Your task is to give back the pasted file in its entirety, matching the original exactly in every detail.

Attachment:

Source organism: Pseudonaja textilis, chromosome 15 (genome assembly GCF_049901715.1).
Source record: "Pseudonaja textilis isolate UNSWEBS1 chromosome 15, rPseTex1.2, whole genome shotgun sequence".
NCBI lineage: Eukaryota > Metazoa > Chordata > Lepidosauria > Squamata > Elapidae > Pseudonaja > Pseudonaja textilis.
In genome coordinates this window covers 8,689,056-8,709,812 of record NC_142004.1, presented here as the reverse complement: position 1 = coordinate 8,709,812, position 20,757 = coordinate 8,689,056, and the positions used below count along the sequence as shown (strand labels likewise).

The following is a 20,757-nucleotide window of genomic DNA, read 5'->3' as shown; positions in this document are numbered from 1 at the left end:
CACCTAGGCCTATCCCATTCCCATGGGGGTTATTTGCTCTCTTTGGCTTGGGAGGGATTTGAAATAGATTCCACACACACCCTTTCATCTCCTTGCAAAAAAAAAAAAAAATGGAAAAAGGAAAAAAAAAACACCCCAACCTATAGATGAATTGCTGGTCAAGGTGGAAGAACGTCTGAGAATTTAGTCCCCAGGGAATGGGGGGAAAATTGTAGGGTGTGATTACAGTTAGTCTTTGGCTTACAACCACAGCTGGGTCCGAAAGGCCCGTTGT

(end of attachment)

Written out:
Source organism: Pseudonaja textilis, chromosome 15 (genome assembly GCF_049901715.1).
Source record: "Pseudonaja textilis isolate UNSWEBS1 chromosome 15, rPseTex1.2, whole genome shotgun sequence".
NCBI lineage: Eukaryota > Metazoa > Chordata > Lepidosauria > Squamata > Elapidae > Pseudonaja > Pseudonaja textilis.
In genome coordinates this window covers 8,689,056-8,709,812 of record NC_142004.1, presented here as the reverse complement: position 1 = coordinate 8,709,812, position 20,757 = coordinate 8,689,056, and the positions used below count along the sequence as shown (strand labels likewise).

The following is a 20,757-nucleotide window of genomic DNA, read 5'->3' as shown; positions in this document are numbered from 1 at the left end:
CACCTAGGCCTATCCCATTCCCATGGGGGTTATTTGCTCTCTTTGGCTTGGGAGGGATTTGAAATAGATTCCACACACACCCTTTCATCTCCTTGCAAAAAAAAAAAAAAATGGAAAAAGGAAAAAAAAAACACCCCAACCTATAGATGAATTGCTGGTCAAGGTGGAAGAACGTCTGAGAATTTAGTCCCCAGGGAATGGGGGGAAAATTGTAGGGTGTGATTACAGTTAGTCTTTGGCTTACAACCACAGCTGGGTCCGAAAGGCCCGTTGT